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Make @This work on type parameters #47

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WilliamStone opened this issue Feb 28, 2019 · 7 comments

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@WilliamStone
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commented Feb 28, 2019

Manifold version: 0.45-alpha
JDK version: 11.0.2

Example of requested feature:

package utilities.extensions.java.lang.Object;

import manifold.ext.api.Extension;
import manifold.ext.api.This;

import java.util.function.Function;

@Extension
public class MyObjectExt {

    public static <T extends Object, R> R let1(@This Object thiz, Function<T, R> mapper) {
        return mapper.apply((T) thiz);
    }

    // Cannot compile, Type of thiz must be Object. **Please make this work**
    public static <T extends Object, R> R let2(@This T thiz, Function<T, R> mapper) {
        return mapper.apply((T) thiz);
    }

    public static <T extends Object, R> R let3(T thiz, Function<T, R> mapper) {
        return mapper.apply((T) thiz);
    }
    
    public static void test() {
        String str = "abc";
        String x11 = str.let1((String it) -> it.trim());     // This is ok, but I have to specify type of 'it'
        Object x12 = str.let1(it -> it.trim());            // Error, type of 'it' is deduced as Object

        String x21 = str.let2(it -> it.trim());            // Ideal state, type of 'it' should be deduced as String, if method let2 works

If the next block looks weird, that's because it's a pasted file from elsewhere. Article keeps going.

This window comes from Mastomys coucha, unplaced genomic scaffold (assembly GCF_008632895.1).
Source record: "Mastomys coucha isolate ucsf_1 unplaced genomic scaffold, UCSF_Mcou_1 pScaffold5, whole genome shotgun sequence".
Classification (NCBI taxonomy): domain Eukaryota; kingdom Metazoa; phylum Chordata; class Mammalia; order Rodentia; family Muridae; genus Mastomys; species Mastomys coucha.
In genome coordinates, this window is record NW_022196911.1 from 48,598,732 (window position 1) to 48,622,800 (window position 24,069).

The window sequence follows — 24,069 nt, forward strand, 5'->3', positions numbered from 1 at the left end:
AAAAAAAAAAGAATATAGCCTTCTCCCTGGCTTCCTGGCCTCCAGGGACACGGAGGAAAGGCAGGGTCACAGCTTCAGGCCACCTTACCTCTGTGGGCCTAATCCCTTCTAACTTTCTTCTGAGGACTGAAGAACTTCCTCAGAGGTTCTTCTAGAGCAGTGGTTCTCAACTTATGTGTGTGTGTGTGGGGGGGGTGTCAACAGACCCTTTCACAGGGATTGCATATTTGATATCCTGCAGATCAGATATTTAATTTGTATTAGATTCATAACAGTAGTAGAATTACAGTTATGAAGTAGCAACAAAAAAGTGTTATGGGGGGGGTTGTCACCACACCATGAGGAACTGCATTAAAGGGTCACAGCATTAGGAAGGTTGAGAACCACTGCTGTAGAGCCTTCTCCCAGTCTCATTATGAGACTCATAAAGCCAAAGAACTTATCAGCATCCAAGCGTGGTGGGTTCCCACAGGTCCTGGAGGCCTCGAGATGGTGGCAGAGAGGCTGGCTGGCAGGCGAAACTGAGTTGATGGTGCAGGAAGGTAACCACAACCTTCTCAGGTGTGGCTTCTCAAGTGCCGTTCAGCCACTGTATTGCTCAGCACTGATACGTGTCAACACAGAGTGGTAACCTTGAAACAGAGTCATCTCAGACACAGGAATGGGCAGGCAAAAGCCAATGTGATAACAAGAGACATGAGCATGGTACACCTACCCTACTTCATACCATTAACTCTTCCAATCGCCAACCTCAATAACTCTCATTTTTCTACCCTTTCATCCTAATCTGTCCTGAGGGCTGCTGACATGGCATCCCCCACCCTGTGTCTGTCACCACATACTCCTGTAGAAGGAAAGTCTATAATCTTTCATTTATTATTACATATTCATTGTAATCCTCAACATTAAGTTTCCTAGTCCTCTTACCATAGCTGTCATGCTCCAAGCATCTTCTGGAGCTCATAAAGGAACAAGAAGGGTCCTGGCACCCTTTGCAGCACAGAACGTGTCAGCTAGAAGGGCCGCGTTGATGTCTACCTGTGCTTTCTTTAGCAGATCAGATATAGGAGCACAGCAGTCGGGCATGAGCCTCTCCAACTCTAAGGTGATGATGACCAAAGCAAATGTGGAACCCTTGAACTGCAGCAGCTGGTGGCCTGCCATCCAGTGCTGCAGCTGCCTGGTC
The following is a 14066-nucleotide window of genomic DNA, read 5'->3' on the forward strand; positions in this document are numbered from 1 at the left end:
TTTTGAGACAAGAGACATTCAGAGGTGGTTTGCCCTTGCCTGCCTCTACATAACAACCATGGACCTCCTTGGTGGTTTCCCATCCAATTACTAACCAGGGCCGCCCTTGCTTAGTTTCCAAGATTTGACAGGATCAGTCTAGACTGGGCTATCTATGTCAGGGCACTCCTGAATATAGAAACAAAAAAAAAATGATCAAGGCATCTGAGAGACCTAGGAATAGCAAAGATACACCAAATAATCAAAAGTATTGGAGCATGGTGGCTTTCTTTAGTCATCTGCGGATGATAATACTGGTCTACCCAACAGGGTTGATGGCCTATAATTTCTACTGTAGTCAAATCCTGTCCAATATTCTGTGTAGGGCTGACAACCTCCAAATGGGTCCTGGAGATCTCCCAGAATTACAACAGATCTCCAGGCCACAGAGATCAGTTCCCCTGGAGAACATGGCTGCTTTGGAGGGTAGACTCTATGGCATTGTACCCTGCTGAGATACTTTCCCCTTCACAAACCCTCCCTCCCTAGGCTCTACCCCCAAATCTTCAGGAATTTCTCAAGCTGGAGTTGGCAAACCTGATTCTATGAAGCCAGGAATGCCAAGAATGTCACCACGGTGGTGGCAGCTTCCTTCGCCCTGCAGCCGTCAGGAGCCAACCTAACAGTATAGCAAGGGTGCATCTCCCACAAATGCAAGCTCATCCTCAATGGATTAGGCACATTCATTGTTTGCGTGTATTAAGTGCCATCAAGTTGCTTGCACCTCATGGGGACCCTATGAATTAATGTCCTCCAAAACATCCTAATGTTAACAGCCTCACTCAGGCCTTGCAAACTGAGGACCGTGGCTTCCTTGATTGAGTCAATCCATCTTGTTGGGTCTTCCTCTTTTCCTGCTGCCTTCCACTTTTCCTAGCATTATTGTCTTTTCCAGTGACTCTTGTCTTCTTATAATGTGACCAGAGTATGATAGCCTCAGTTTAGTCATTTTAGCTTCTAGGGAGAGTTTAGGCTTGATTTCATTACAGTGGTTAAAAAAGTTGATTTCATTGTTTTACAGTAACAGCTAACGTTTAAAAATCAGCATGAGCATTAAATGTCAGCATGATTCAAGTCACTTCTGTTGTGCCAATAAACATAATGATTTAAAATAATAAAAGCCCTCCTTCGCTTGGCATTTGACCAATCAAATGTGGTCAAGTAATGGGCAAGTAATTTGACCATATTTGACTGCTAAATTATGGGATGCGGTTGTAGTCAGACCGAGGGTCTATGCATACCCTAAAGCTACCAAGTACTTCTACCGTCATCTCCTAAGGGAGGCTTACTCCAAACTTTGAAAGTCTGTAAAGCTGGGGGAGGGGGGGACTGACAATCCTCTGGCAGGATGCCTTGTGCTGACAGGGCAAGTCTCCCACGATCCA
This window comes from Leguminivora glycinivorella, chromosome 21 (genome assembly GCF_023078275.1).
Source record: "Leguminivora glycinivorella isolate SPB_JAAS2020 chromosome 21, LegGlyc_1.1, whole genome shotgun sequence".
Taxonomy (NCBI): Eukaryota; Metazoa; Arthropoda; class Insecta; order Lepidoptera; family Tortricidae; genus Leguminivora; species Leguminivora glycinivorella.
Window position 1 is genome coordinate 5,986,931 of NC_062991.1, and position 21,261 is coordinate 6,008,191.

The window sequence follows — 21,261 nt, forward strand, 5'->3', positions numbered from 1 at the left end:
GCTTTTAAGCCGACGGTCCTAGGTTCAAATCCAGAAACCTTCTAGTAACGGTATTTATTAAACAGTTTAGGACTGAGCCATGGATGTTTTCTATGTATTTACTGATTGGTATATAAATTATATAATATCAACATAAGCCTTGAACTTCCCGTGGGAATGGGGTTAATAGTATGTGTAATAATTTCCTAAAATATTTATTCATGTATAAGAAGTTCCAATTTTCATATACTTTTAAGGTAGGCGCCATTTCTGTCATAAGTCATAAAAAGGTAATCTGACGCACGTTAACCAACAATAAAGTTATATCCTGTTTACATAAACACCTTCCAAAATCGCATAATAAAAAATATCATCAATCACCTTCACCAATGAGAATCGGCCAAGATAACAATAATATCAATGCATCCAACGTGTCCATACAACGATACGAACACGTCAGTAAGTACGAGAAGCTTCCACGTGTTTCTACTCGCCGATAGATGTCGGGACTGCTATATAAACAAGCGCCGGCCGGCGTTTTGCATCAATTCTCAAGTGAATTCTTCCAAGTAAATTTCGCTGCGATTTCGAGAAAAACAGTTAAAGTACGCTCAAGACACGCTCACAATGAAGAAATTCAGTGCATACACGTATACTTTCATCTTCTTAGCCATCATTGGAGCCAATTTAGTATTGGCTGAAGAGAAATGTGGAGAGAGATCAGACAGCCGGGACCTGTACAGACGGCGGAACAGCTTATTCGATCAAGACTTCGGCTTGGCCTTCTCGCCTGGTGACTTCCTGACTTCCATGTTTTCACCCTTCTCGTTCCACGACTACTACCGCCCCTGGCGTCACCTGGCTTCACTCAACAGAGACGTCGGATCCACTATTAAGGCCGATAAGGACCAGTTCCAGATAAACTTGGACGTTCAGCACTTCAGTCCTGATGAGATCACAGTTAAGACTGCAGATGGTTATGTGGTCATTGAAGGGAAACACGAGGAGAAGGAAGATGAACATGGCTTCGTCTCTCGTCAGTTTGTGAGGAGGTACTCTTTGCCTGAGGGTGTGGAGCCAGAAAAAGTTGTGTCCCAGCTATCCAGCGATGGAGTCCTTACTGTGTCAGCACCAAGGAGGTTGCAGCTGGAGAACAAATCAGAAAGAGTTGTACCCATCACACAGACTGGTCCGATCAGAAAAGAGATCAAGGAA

String x31 = let3(str, it -> it.trim());        // without extension method, it's type deduction is working
    }
}

When I call method let1 with argument of some type T, it's type info is lost in method body, so type parameter T of mapper cannot get its correct type.
In my eyes extension method is just syntax sugar, so if let3 is working, so should let1.

@rsmckinney

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commented Mar 1, 2019

Ah. Not a problem, so long as the upper bound of the type variable is assignable to the extended type, which as you point out is the case in your example. Manifold will support this feature in the next alpha release, probably within a week. Let me know if you need it sooner.

@WilliamStone

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commented Mar 1, 2019

Thanks for your quick response! One week is very fast iteration, I can wait.

@WilliamStone WilliamStone reopened this Mar 1, 2019

@rsmckinney

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commented Mar 1, 2019

Hi @WilliamStone.

Just looking to clarify and make sure your use case is fully understood.

I want to understand why T is necessary for your use-case. For instance, if we modify let2() like the following, it is unnecessary.

    public static <R> R let2(@This Object thiz, Function<Object, R> mapper) {
        return mapper.apply(thiz);
    }

Were you looking for the mapper parameter's type to be more specific wrt the extended type? Or is Object suitable enough?

I'm assuming you have a more involved actual use-case and I'm wondering if there are other measures you could take, at least for the interim while I work out the implementation for this change. Basically, the more information you can provide, the better. Thanks.

@WilliamStone

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commented Mar 2, 2019

Hi @rsmckinney ,

It's about covariance. I don't know terms exactly enough to describe, so I'll just show an example.

package utilities.extensions.java.lang.Object;

import lombok.val;
import manifold.ext.api.Extension;
import manifold.ext.api.This;

import java.util.function.Function;

@Extension
public class MyObjectExt {
    // Currently cannot compile
    public static <T extends Object, R> R let2(@This T thiz, Function<T, R> mapper) {